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UBC Theses and Dissertations

Terpene and isoprenoid biosynthesis in Cannabis sativa Booth, Judith

Abstract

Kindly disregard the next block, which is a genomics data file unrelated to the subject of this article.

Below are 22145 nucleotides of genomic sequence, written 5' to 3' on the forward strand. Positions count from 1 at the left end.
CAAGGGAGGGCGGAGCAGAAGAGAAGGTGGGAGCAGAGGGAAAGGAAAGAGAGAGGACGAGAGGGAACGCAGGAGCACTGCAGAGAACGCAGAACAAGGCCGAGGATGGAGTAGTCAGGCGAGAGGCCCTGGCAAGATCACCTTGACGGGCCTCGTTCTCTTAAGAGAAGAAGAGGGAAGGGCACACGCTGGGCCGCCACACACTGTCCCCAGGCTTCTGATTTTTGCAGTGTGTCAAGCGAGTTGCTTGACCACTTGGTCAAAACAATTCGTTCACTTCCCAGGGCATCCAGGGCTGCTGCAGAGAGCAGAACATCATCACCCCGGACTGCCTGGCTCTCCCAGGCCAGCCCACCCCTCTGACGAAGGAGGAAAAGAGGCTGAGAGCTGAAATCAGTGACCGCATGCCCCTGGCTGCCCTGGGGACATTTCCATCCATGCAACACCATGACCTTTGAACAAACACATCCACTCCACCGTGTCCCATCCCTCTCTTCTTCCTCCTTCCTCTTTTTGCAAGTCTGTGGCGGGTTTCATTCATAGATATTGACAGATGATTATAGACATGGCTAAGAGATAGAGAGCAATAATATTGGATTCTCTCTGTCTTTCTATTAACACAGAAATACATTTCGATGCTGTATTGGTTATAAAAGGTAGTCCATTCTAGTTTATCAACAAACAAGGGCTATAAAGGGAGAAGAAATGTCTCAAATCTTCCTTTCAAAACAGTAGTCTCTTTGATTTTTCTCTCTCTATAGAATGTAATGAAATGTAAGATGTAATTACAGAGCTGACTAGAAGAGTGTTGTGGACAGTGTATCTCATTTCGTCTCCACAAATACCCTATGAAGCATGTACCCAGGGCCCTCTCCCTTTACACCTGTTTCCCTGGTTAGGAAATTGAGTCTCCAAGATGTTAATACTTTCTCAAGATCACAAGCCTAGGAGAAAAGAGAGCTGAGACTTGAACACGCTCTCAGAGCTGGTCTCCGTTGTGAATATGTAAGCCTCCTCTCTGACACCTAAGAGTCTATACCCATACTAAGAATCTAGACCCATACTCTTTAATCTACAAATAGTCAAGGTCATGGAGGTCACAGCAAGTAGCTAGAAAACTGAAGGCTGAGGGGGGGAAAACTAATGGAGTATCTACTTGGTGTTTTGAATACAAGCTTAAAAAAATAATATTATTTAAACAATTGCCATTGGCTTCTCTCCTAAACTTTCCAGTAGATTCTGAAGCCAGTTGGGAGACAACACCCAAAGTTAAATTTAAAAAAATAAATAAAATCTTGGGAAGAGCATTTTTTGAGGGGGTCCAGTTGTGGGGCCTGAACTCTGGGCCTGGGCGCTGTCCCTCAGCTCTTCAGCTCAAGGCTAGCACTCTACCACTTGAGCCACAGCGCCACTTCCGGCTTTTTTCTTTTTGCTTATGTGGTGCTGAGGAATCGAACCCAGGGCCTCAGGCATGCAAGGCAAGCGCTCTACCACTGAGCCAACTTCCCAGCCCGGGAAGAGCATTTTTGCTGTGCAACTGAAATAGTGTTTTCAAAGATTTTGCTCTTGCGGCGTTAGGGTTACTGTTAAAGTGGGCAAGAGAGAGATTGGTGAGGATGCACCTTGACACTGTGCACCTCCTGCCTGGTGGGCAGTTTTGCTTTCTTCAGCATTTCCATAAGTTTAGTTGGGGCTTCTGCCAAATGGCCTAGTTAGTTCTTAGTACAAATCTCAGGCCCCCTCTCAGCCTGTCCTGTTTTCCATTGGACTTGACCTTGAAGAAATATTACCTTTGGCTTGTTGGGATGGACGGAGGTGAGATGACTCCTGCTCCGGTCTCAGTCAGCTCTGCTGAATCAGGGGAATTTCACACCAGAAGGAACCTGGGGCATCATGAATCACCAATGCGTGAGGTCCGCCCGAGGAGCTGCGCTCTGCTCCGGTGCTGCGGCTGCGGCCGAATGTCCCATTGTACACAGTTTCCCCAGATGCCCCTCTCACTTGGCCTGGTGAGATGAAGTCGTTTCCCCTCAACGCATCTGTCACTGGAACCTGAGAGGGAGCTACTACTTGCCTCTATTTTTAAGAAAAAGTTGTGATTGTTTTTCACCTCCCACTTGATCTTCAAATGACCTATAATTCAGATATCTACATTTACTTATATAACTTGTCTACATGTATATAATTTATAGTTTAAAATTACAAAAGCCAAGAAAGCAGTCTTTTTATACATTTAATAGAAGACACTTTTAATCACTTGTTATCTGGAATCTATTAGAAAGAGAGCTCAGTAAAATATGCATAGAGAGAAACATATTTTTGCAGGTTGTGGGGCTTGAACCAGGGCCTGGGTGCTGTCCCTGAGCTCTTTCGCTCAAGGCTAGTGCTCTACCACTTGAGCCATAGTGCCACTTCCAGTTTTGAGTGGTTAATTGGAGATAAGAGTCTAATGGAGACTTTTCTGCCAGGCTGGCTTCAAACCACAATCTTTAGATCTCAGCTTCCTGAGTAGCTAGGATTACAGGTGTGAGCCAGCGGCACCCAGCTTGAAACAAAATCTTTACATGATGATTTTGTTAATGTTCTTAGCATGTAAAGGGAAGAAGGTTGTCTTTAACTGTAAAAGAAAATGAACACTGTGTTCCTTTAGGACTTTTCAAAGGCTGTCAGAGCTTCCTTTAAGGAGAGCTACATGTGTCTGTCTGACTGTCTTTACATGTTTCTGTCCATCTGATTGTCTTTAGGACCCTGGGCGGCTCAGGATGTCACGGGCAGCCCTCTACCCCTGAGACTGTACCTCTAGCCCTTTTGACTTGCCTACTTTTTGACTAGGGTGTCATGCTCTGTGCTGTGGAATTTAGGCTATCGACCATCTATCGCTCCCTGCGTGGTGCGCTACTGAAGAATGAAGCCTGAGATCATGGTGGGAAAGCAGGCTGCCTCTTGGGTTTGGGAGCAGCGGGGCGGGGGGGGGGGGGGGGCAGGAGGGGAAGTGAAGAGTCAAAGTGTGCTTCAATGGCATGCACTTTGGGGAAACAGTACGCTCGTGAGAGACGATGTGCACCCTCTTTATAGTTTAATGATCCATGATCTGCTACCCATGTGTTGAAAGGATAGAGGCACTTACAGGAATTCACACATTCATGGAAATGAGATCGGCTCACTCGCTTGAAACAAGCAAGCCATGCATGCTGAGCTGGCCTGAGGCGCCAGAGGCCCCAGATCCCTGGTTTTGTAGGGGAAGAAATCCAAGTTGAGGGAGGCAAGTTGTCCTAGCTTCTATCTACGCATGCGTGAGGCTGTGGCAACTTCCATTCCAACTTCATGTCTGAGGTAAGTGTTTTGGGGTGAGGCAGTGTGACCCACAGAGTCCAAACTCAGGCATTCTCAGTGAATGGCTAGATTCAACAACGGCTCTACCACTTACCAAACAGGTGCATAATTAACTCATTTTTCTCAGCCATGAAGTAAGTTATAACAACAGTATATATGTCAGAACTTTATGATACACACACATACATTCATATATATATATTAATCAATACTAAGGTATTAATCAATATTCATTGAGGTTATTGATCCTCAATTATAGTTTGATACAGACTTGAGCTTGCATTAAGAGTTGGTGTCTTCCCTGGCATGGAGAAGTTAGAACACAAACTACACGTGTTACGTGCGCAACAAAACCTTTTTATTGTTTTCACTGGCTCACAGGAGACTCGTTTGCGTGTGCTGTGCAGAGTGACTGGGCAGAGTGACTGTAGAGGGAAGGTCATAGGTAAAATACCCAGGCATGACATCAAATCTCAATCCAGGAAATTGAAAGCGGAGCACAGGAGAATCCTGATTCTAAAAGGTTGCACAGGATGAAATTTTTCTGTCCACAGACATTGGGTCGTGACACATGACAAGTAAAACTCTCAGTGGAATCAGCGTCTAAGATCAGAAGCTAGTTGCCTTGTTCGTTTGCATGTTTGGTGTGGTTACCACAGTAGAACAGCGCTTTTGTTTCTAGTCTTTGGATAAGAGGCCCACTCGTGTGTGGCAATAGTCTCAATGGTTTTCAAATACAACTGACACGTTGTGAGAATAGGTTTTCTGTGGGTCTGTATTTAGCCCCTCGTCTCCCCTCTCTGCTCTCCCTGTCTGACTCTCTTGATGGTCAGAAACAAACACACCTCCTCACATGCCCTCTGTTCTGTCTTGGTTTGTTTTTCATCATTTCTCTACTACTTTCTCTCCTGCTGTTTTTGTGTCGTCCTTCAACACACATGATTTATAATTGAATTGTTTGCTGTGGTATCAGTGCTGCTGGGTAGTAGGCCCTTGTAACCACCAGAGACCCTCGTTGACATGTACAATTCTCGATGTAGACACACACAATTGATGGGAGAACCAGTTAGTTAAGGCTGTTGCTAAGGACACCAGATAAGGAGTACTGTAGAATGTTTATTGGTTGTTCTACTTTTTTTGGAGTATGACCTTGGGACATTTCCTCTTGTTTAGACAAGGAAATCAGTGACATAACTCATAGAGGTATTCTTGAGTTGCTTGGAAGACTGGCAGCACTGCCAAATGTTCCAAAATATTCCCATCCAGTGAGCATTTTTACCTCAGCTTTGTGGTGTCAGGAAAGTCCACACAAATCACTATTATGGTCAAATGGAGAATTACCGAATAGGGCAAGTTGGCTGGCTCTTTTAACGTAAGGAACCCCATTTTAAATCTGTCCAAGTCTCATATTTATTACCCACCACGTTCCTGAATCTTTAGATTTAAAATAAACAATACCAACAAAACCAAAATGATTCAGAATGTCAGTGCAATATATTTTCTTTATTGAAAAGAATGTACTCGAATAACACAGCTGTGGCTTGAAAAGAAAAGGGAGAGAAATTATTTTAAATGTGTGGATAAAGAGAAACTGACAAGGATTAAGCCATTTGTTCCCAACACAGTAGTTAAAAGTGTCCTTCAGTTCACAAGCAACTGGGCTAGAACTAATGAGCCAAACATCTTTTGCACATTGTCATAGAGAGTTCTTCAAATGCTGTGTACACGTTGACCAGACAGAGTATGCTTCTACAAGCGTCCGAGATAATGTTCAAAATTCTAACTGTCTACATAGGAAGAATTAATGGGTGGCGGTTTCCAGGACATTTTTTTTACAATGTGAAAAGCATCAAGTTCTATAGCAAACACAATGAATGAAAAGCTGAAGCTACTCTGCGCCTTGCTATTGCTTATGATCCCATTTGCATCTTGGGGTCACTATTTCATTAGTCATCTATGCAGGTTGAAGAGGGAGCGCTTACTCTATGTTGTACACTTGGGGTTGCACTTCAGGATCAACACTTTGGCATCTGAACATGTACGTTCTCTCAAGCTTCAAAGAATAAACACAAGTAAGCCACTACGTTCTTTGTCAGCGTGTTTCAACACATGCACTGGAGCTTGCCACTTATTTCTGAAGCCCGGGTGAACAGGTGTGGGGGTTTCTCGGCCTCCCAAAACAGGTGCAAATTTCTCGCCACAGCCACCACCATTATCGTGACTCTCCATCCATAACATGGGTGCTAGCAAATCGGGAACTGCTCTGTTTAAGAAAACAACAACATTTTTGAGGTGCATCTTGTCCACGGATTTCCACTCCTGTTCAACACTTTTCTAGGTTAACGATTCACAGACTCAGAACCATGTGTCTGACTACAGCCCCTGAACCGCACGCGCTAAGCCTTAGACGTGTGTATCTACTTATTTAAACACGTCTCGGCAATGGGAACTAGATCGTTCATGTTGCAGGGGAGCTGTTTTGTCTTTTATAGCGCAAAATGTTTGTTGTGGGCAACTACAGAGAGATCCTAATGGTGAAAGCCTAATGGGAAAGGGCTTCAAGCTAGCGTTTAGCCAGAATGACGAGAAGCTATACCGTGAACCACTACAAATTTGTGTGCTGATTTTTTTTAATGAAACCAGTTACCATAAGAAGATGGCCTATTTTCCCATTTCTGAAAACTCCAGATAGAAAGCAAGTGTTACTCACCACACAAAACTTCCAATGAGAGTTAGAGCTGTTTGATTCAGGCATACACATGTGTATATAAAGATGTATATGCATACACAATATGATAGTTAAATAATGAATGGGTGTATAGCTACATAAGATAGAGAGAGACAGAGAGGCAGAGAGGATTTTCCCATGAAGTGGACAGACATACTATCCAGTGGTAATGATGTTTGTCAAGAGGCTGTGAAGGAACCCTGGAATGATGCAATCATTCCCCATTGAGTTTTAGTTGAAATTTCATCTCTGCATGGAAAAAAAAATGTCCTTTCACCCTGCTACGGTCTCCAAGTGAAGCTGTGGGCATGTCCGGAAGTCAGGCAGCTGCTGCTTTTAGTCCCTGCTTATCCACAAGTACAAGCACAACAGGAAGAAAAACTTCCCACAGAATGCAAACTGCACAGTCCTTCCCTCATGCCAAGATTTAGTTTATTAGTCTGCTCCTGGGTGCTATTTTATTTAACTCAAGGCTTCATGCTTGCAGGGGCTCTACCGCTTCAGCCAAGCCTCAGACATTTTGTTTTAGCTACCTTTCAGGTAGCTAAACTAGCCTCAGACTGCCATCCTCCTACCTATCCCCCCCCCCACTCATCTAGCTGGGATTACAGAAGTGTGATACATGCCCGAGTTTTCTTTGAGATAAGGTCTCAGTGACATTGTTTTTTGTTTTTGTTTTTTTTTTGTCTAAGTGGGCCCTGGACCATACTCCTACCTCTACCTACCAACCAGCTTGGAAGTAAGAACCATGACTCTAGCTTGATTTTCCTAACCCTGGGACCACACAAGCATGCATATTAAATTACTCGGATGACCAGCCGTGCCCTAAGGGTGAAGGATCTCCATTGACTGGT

Cannabis sativa (cannabis, marijuana, hemp) is a plant species grown widely for its psychoactive and medicinal properties. Cannabis products were made illegal in most of the world in the early 1900s, but regulations have recently been relaxed or lifted in some jurisdictions, notably Canada and parts of the United States. Cannabis is usually grown for the resin produced in trichomes on the flowers of female plants. The major components of that resin are isoprenoids: cannabinoids, monoterpenes, and sesquiterpenes. Terpene profiles in cannabis flowers can vary widely between cultivars. My research addresses the genomic underpinnings and biochemical mechanisms of terpene and cannabinoid biosynthesis in cannabis, and patterns of terpene accumulation between organs, developmental stages, and cultivars. Using metabolite profiling, I demonstrated that terpenes accumulate in floral trichomes over the course of development, and that terpene profiles in trichomes differ based on tissue and developmental stage. In this thesis, I describe the terpene profiles of seven cannabis cultivars. I identified and characterized 29 terpene synthase (TPS) genes and their encoded enzymes and describe the relationship between TPS expression and metabolite profiles. I describe trichome-specific transcriptomes for five cultivars and identify highly expressed genes common to cannabis trichomes. I also identified and describe an aromatic prenyltransferase responsible for biosynthesis of cannabigerolic acid, the branch-point intermediate in cannabinoid biosynthesis. Collectively, this thesis comprises a broad and detailed characterization of specialized isoprenoid biosynthesis in cannabis. The results provide new insights into mechanisms of terpene and cannabinoid biosynthesis, and the roles of different enzymes in determining the metabolite complement of cannabis trichomes.

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